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Rescued Baby Sea Otter’s Long Day

By | May 8, 2012 - 4:07 pm

The Pittsburgh Zoo & PPG Aquarium working with partner the Alaska SeaLife Center (ASLC), is providing a safe home for a newborn sea otter pup found stranded along an Alaskan coastline. Visitors can see the little pup in a special nursery in the lower level of Water’s Edge beginning Friday, April 27.

Residents of Port Heiden found the little pup lying next to other sea otters, all who had died from exposure. The sea otters were cut off from the ocean by a frozen bay and, in an attempt to get to the ocean, accidentally beached themselves off the coast of Port Heiden. “Residents along the Alaskan coastline have helped to rescue stranded sea otters before, but this was a first for the residents of Port Heiden,” says Brett Long, husbandry director at the Alaskan SeaLife Center. “We told the caregivers how to keep him alive until we could arrive.”

The most important concern was to ensure the pup was in a cool environment, its temperature remained steady, and it received fluids and electrolytes. The residents used a baby bottle filled with
“Pedialyte”, a milk replacer, to feed the pup every couple of hours.

“The little otter is very lucky,” says Dr. Barbara Baker, president and CEO of the Pittsburgh Zoo & PPG Aquarium. “Sea otter pups depend on three things to survive—food, body temperature, and their coat being in good condition. They must eat enough food to replenish 35% of their body weight.”

Mothers also care for their pup’s coats until they are old enough to do it alone. When the pup became separated from his mother, it was only a matter of hours before he would become hypoglycemic from not eating. And, he was susceptible to exposure, because his fur was matted and did not provide protection from exposure.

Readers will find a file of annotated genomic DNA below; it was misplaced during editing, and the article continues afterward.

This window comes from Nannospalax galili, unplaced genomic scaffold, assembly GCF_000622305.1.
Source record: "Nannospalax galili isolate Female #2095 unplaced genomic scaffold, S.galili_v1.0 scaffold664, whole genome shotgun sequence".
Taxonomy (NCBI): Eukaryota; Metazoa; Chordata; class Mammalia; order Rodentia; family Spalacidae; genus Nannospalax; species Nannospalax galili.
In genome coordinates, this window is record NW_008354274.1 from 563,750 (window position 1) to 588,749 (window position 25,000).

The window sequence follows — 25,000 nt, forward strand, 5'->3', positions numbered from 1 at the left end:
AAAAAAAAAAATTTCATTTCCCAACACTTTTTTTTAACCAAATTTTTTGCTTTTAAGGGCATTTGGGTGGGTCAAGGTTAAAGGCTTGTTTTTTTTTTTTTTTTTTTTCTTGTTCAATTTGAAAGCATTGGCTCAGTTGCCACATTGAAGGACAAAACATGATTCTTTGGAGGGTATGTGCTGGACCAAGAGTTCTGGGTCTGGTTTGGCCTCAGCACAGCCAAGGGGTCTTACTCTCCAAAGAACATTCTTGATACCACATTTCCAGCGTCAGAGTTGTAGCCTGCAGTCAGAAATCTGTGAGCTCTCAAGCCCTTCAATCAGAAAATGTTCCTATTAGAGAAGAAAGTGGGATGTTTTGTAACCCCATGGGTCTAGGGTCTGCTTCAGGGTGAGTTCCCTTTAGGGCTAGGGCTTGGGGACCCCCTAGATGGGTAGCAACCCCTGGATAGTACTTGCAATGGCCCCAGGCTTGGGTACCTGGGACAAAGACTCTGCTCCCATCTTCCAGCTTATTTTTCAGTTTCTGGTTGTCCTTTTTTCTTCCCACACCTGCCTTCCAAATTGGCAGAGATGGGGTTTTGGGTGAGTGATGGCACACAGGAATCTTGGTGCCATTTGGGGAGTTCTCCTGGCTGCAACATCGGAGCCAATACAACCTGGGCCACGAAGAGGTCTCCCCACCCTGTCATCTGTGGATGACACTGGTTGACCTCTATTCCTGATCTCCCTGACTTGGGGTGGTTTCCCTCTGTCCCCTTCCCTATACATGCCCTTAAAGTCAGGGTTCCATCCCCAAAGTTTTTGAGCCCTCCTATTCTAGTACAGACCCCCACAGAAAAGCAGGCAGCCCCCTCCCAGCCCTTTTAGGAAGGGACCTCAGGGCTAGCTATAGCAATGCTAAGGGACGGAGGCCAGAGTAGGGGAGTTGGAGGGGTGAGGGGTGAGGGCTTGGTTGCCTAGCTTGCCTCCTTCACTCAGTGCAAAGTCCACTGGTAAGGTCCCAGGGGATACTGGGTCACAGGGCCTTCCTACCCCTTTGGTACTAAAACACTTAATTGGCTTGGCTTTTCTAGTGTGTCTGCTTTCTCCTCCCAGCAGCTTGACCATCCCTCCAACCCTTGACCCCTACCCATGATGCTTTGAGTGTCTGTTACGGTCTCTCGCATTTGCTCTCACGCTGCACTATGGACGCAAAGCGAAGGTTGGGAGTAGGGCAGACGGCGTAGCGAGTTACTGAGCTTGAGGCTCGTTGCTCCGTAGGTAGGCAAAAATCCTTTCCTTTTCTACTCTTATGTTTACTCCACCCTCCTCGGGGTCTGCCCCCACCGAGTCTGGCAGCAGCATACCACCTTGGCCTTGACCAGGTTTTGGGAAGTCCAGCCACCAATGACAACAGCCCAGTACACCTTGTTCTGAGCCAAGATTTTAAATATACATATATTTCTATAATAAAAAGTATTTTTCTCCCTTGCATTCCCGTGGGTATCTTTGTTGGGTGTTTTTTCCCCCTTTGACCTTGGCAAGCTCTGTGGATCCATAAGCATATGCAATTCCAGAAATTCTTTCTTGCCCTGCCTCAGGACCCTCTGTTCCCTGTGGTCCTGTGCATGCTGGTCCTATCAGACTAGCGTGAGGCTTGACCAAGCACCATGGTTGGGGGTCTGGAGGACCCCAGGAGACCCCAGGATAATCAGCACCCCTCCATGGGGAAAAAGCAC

Once the ASLC and the Pittsburgh Zoo staff agreed on transporting the little otter to Pittsburgh, they quickly utilized a relationship with FedEx, whose FedEx Ground operating company is headquartered in Pittsburgh, to organize transport from Anchorage to Pittsburgh though FedEx Express’s air network. FedEx successfully transported the two sea otters currently at the Zoo in 2007.

“We are so very grateful for the support of FedEx and their utmost attention to detail when transporting our precious cargo,” Says Dr. Baker. The otter was accompanied by the Zoo’s marine mammal staff and one of the veterinarians from the Alaska SeaLife Center.

“FedEx, in cooperation with zoos and animal preserves around the world, is recognized for its safe transport of rare and delicate cargo,” said Bruce Clemmons, manager of the FedEx Express Live Animal Desk. “We are proud to have put our years of experience and delivery resources to work ensuring a safe and secure arrival for this tough young pup.”

The next milestone for the little pup will be to acclimate to his new environment in Pittsburgh, begin eating solid food, respond to keeper’s cues which will teach him cooperative and husbandry behaviors. These behaviors will allow him to participate in his own care such as voluntary weigh-ins, and presentation of paws and flippers. He will develop his natural instincts as he grows and when he is bigger will be slowly introduced to Alki and Chugach, the Zoo’s current sea otter residents.

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